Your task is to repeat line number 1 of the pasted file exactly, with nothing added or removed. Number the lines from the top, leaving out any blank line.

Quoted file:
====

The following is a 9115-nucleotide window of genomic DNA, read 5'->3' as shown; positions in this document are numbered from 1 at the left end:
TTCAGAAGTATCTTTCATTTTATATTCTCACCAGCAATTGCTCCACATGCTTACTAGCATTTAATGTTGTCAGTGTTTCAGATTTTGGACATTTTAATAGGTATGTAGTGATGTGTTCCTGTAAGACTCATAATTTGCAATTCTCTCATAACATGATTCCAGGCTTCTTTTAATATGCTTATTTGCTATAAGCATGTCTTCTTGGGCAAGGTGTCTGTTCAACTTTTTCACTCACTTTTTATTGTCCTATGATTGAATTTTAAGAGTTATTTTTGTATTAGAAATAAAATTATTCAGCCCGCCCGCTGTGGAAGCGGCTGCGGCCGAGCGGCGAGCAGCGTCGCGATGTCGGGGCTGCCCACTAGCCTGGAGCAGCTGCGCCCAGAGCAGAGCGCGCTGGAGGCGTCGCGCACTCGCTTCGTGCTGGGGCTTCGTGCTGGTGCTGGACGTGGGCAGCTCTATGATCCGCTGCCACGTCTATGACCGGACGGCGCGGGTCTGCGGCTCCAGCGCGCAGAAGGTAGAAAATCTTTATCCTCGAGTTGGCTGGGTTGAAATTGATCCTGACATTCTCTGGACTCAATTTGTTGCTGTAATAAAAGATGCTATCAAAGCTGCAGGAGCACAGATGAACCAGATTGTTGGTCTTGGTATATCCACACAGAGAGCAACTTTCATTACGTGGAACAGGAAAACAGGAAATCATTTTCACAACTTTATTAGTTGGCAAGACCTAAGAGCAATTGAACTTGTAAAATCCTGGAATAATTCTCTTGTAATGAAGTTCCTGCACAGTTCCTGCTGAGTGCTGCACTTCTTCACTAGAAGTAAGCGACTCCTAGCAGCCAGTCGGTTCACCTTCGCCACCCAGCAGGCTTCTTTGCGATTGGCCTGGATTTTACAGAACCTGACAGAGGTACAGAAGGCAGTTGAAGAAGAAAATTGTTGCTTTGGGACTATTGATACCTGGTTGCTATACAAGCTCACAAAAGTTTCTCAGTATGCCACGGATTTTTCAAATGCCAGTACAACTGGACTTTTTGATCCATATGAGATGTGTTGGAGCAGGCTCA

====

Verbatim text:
The following is a 9115-nucleotide window of genomic DNA, read 5'->3' as shown; positions in this document are numbered from 1 at the left end: